Tuesday, 16 January 2007: 4:30 PM
Space science inputs to spacecraft design and anomaly resolution for high altitude spacecraft.
210A (Henry B. Gonzalez Convention Center)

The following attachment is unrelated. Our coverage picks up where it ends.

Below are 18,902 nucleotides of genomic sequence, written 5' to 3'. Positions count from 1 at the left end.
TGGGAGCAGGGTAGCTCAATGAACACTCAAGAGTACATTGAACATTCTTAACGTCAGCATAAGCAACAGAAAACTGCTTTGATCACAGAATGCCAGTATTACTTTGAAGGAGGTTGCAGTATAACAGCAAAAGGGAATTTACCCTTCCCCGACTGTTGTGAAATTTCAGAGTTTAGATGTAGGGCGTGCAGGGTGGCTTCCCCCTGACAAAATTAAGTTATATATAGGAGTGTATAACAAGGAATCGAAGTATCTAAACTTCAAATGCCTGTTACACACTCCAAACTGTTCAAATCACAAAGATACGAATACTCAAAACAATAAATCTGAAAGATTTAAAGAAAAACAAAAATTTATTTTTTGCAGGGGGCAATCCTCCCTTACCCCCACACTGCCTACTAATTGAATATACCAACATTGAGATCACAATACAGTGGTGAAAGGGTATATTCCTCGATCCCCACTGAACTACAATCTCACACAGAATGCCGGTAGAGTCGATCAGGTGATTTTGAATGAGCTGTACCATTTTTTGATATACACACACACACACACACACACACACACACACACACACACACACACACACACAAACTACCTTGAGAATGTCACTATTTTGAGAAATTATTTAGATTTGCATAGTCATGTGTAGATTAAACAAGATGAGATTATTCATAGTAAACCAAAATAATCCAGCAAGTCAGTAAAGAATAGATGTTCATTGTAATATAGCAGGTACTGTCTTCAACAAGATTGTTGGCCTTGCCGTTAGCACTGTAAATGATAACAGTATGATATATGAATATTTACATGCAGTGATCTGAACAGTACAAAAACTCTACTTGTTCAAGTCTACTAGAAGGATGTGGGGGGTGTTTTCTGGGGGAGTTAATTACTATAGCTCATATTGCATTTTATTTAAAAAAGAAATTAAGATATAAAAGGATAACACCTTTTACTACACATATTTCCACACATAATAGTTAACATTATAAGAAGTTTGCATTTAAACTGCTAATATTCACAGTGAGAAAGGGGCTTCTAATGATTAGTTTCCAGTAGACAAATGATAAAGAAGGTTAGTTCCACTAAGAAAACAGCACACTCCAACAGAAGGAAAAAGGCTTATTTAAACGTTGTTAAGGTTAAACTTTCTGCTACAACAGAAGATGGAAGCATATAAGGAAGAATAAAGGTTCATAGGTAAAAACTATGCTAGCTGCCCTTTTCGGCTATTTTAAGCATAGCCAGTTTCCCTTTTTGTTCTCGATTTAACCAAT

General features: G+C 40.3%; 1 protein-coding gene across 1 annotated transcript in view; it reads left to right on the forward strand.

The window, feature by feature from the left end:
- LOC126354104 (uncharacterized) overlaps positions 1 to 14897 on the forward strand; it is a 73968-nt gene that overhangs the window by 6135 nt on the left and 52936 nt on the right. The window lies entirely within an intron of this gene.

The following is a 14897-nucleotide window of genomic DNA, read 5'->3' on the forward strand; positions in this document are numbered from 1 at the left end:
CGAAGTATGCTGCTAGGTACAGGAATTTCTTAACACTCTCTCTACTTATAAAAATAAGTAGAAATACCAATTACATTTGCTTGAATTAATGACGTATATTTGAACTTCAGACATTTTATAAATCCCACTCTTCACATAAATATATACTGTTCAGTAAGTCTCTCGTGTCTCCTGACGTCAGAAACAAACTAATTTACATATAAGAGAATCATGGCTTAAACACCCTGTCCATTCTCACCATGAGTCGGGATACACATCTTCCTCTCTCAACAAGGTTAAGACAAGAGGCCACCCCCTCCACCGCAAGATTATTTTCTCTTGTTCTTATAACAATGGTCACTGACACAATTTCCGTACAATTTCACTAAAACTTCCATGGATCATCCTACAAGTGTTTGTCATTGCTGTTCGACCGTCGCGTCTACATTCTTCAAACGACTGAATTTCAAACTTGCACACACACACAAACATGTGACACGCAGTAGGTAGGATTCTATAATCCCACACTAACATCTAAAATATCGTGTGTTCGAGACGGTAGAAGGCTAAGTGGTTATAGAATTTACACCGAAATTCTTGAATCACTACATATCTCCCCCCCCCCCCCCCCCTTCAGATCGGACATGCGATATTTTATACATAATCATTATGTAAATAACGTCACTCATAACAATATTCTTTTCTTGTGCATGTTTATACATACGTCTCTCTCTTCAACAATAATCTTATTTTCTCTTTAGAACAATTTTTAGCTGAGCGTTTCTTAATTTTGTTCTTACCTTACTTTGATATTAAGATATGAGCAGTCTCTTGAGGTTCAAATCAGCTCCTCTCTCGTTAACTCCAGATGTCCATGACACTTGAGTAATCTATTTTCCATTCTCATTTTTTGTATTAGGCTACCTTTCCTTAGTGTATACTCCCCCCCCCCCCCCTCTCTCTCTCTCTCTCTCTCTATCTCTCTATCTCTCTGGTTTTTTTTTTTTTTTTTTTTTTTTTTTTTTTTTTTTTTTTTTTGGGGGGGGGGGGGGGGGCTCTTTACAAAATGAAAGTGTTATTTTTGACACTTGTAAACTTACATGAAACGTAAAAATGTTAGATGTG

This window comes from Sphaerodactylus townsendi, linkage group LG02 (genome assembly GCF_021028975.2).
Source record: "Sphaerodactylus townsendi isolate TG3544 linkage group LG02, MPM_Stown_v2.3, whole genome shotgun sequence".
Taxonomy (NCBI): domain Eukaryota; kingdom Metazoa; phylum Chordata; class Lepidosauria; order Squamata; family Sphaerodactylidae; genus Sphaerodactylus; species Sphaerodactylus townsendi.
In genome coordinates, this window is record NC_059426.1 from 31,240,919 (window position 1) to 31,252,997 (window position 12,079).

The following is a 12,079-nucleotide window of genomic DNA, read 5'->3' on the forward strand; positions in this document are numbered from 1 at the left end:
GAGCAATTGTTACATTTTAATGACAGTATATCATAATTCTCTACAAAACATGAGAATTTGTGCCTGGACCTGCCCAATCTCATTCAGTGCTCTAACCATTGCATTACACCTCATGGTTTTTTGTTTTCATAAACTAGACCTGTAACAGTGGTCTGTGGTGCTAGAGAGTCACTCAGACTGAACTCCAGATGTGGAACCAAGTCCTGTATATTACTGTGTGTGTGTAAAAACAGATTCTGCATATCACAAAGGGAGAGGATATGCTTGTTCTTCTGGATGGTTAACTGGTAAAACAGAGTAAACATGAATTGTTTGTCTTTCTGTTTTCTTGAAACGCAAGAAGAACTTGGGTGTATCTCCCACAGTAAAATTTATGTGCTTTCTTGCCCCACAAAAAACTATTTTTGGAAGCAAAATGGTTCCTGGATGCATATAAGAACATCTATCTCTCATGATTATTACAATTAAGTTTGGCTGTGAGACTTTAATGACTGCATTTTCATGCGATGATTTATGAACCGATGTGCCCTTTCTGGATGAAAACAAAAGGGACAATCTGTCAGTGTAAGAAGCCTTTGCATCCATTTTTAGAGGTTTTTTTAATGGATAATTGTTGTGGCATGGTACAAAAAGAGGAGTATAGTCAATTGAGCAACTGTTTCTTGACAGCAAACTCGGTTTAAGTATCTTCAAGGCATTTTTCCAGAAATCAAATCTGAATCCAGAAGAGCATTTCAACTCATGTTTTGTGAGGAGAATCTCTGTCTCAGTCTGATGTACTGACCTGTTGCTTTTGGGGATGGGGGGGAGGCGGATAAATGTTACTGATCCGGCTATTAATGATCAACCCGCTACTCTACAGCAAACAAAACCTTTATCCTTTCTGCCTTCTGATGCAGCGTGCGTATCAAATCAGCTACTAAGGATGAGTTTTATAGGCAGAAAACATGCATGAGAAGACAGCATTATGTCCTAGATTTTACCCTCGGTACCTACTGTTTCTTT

The space science community has the capability to approximately specify and forecast a variety of physical quantities. This paper addresses the question of which of those quantities are needed as inputs to spacecraft design and anomaly resolution for high altitude spacecraft. For design, the primary types of input are climatological: mean environment, worst case environment, errors on those estimates. For anomaly resolution, the inputs are specifications of conditions local to the vehicle at and leading up to the time of the anomaly. In both cases, the quantities of interest are closely tied to environmental hazards, such as (1) surface charging, (2) internal charging, (3) single event effects, and (4) total dose. The primary environmental causes of these are (1) 10s-100s keV electrons, (2) MeV and near MeV electrons, (3) 10s-100s MeV protons and heavier nuclei, and (4) all of the above. This paper provides details for the relevant energy ranges, species, and timescales for each hazard, while also discussing caveats associated with providing automated systems for anomaly situational awareness.